General24 Apr 2010 08:50 pm

Back from my long absence, I’m still thinking about schools in Oakland.

Some months ago, I wrote a post about magnet schools in Oakland. For the most part I was ignored, save for one person who took the time to inform me that such programs are illegal in California.

I didn’t do too much research after receiving this comment. Then, I ran across the following links:

http://www.greatschools.org/cgi-bin/ca/achievement/6397

http://en.wikipedia.org/wiki/Lowell_High_School_(San_Francisco)

So, San Francisco has a fantastic, high-performing magnet high school that requires students meet certain academic requirements.

Why can’t Oakland do the same thing? For starters, this seems like something the teacher union would like. This school would not be a charter school, so its teachers would be in the union.

And, such a project would pull dollars back into the Oakland school district as parents shifted back to public school from private school. It’s common knowledge that parents with high-achieving kids in Oakland send them to private school if they can afford it.

I’m sure many parents would breathe a sigh of relief to have such an option available in this economy.

And, Oakland clearly has the facilities to spare to implement such a project. My understanding is that flight from the Oakland schools to charters and private schools has left many schools half-full.

I recently read on Katy Murphy’s blog about how ┬áthe union is planning a strike over wages. Maybe they could add a unionized magnet middle and high school to their list of demands.

I also saw a video where the superintendent of schools, Tony Smith, indicated that he wants to look for ways to fix the schools budget crisis. Maybe attracting back students with a magnet school could be part of the solution?

What’s the rationale for the city to have no magnet school anyway? It can’t be just liberalism — since San Francisco is plenty liberal and has Lowell. What’s going on here?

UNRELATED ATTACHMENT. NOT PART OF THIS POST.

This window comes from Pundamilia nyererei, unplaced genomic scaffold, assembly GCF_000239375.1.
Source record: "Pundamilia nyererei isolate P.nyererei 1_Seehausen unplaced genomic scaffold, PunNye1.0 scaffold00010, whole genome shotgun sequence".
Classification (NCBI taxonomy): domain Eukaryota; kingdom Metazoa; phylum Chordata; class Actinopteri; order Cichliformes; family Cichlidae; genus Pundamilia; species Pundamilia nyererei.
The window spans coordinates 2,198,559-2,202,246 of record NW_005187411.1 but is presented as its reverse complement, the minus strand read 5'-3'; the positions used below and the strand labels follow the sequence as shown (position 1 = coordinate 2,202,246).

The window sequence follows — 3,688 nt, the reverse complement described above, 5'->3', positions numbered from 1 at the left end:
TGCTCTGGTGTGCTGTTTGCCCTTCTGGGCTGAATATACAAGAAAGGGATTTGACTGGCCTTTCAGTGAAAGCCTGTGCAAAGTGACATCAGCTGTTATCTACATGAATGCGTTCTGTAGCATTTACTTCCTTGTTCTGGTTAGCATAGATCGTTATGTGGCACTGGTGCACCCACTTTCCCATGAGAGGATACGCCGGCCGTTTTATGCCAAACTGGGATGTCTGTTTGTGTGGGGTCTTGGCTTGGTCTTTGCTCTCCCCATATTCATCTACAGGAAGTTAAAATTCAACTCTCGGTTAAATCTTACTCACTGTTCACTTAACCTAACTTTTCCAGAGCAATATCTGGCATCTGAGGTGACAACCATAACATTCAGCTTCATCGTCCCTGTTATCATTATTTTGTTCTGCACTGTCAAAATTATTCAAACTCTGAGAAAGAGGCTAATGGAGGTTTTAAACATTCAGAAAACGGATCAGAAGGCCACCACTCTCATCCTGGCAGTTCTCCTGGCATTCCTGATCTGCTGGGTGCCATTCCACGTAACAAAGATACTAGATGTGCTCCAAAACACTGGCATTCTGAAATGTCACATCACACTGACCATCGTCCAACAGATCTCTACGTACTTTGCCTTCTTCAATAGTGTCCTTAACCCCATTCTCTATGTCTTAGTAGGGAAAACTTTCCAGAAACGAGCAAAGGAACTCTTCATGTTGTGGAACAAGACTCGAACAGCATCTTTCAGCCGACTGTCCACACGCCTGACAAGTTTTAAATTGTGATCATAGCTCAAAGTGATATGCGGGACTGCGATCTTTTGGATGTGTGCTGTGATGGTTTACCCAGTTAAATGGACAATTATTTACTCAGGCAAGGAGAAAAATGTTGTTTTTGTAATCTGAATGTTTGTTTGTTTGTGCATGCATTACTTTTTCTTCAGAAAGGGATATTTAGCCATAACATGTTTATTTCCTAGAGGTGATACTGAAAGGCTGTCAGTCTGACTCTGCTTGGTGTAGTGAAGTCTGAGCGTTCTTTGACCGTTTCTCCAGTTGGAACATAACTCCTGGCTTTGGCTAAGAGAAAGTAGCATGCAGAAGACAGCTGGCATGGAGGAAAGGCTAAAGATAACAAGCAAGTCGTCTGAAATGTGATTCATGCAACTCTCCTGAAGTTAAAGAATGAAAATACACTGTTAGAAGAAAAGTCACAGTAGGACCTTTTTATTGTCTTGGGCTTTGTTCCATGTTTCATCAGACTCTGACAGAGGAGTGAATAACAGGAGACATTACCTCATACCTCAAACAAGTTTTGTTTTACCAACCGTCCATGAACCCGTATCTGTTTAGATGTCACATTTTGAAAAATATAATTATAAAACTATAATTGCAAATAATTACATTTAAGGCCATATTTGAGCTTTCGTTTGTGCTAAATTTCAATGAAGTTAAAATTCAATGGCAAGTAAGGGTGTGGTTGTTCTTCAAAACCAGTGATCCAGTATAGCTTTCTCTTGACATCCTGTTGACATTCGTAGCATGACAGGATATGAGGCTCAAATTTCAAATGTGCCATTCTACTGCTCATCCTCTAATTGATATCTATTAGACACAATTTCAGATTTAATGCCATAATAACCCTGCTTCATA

Oh and one other thing. If Oakland had better options for high-performing middle and high school students, that would increase property values (just look at the values in Piedmont). That would improve the city’s tax base, which would help schools as well.

Isn’t this a win-win?

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2 Responses to “Why Can’t Oakland Compete With San Francisco’s Lowell High?”

  1. on 26 Apr 2010 at 8:46 am Brad

    I think a lot of people over on Katy’s blog are of the opinion that OUSD and/or the union are against a magnet school because a) it goes against a perceived belief that all students are equally able and therefore should receive an equal education, and b) there is a perceived worry that a magnet school would be predominated by certain racial and/or class groups. When I say “perceived” I mean that the posters on Katy’s blog perceive that OUSD and/or the union have that belief and worry. They don’t actually know if it’s true. But they do regularly skewer OUSD’s “one size fits all” education. And they also pillory the perceived beliefs as being based on ideology rather than fact.

    Whatever the case may be, and despite what the cheerleaders over at OUSD might try to convince the public of, the only thing I can actually make heads or tails of is the fact that OUSD has terrible schools. High performing, low performing, rich or poor, Oakland parents try to claw their way out of OUSD with interdistrict transfers, charter schools, Catholic schools, or private schools.

  2. on 27 Apr 2010 at 1:31 pm len raphael

    a selective Lowell/Stuyvesant type high school would cost way more in the short and mid run, and maybe long term, than it would add to overall city revenue. Labs, math and science teachers, history/language teachers with advanced degrees are big bucks. The state per capita reimbursement rate to ousd wouldn’t cover it.

    Perceptions of parents who have used private schools for pre high school years, are not good guide for high school performance for top performing students. Tech and Skyline and possibly OH, actually take very good care of their top students. They don’t do well for the many students below that narrow top tier. If those programs for top tier students are cut, yes, you would see a white, asian, indian, ethiopian fire drill to the doors of the ousd high schools, and that many more more families moving out of oakland.

    Would expect that if OUSD schools at the bottom and the top were raised to just state average, residential property tax revenues would increase. could take years for that effect. How much so, without dramatic sustained drop in crime also is hard to say.

    -len raphael
    temescal

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